Estée Lauder's story could have started on the stage.
Before her head was filled with visions of making women beautiful, the woman who would revolutionise the cosmetics industry wanted to be an actress. But, the business of beauty pumped through her veins.
Estée toyed with becoming an actress, as she believed that “actresses were the epitome of beauty.” She even appeared on stage at New York’s Cherry Lane Theater a few years after she had her first son, Leonard, who would sit in the back of the theater and watch as she rehearsed. But in the end, acting didn’t satisfy her the way whipping up skincare solutions did. “I wanted to see my name in lights, but I was willing to settle for my name on a jar.”
While her father owned a hardware store where Estée would arrange window displays, she was more interested in taking after her uncle John Schotz, a chemist. He had taught her to cleanse her skin with oils rather than harsh soaps, and to mix up batches of his unique, all-around skin cream. “It was a preciously velvety cream, this potion, one that magically made you sweetly scented, made your face feel like spun silk, made any passing imperfections be gone by evening,” Estée recalled, and she soon dubbed it the Super-Rich All Purpose Creme. It was her first glimpse at something that provided “the power to create beauty.”
“I never knew I was a 'nose,'” Estée would say humbly, but in 1953 she discovered a blend of rose, jasmine, vetiver and patchouli that would bring her olfactory fame. She called it Youth-Dew. It wasn’t a perfume, but a bath oil that doubled as a fragrance—just the type of thing a woman could buy for herself without “giving tiresome hints to her husband,” and could wear without waiting for a special occasion.
It took the industry by storm, as did the advertisement, which depicted the risqué, though tastefully blurred, profile of a nude woman. Estée would later sell Youth-Dew by the gallon to fans like Gloria Swanson, Dolores Del Rio, and Joan Crawford, who claimed the intoxicating aroma helped her snare her fourth husband.
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Read Her Lips
As her empire grew to include makeup, Estée realized that the success of her lipsticks often came down to their names. “Honest, lucid, graphic descriptions—that’s what I was after,” she’d explain. Early hits included Duchess Crimson, a clear, strong red; All Day Rose, a soft pink that was ideal for working women; and Dancing Red, a “go-out-in-the-evening” shade.
Each bullet was packaged in a golden metal case, a feminine design that became an instant icon of elegance and sophistication. In fact, this striking case, now with an updated fluted shape, is still used today in our Signature lipstick collection.
Estée believed “3 minutes is all beauty should ever take.” She created quick routines for makeup and skincare, which she eagerly demonstrated on women—at every store where an Estée Lauder counter opened, while riding on a train or an elevator, or simply walking down the street. She loved nothing more than transforming a woman’s look with her personal touch, and doling out bits of advice along the way.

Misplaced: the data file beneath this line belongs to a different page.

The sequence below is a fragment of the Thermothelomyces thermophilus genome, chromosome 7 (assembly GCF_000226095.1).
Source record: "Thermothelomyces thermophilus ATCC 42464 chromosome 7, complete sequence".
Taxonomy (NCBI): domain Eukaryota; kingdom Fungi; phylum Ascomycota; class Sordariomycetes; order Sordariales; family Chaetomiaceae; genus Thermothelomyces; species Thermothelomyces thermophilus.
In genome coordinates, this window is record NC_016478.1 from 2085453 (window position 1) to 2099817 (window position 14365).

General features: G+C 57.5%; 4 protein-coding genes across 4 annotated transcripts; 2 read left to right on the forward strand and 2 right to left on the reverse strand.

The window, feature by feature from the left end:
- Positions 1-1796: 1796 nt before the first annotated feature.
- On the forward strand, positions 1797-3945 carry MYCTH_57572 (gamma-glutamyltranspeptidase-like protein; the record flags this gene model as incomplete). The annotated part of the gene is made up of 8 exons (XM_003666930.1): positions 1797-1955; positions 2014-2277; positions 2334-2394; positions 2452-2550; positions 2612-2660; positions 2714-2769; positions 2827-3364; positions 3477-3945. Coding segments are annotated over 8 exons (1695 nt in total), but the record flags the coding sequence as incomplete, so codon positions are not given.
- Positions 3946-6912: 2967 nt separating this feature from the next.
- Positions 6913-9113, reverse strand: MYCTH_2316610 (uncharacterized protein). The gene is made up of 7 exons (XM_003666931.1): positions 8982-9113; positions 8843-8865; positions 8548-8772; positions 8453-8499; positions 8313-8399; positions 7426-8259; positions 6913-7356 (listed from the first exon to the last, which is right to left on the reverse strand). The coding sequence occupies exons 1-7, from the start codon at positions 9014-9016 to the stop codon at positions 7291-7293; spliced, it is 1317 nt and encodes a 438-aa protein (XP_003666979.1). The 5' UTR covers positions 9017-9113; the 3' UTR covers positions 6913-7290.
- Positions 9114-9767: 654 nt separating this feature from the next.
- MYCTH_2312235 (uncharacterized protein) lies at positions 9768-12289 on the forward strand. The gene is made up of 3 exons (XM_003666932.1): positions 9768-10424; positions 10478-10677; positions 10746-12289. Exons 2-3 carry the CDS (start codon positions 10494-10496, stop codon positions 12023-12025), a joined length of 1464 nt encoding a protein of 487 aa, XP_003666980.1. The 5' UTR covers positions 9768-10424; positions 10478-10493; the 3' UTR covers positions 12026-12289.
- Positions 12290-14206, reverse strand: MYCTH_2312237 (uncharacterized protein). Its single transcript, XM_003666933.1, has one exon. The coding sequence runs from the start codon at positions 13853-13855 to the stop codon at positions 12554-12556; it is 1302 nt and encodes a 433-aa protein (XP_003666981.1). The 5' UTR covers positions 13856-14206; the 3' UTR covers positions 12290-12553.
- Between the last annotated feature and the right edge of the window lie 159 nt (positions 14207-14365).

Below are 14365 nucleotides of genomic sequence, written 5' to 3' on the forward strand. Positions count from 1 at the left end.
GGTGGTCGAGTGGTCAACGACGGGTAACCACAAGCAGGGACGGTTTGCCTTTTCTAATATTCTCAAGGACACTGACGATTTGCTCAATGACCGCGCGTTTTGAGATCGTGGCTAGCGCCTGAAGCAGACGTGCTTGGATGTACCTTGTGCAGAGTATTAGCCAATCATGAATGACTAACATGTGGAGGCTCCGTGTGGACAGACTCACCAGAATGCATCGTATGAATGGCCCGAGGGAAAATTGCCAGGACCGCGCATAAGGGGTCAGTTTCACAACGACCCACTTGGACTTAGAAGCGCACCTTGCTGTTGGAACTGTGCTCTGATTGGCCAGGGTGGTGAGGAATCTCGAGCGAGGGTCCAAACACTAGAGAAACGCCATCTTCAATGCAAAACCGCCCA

Convinced that European women were as “face-conscious” as they were “fashion-conscious,” Estée launched her brand at Harrods in London in 1960, after years of charming its buyer. Next came Galeries Lafayette in Paris, where Estée famously spilled Youth-Dew on the floor, prompting customers to ask about the intoxicating aroma, and securing her a spot at the counters. “They later said I did it on purpose. I’ll never tell,” she mused.
The brand would expand into the rapidly emerging markets of Moscow in 1981, and Shanghai in 1993. Today, Estée Lauder is sold in over 150 countries across the globe.
Passing The Baton
With numerous honors to her name—including Chevalier of the Legion of Honor from the French government—Estée formally retired in 1995. “My company is alive with a dauntless spirit of its own, and my children and grandchildren are here to cheer it on…I’ve passed them the baton of my conviction,” she said as she stepped down. That same year, she stood side by side with her sons Leonard and Ronald at the New York Stock Exchange as the company went public. Naturally, every stock trader left with a free sample.
My company is alive with a dauntless spirit of its own, and my children and grandchildren are here to cheer it on." – Estée Lauder
A Lasting Legacy
In May 2004, Estée passed away at the age of 97 leaving behind a family and a company that would carry on her legacy, not to mention countless friends and admirers who took inspiration from her passion and hard work. “She turned ‘No you can’t, into ‘Yes I will," the legendary journalist and TV personality Barbara Walters remarked at her memorial service. An aspiring actress, Estée Lauder wanted to see her name in lights. She made sure it is forever emblazoned on an everlasting monument to beauty.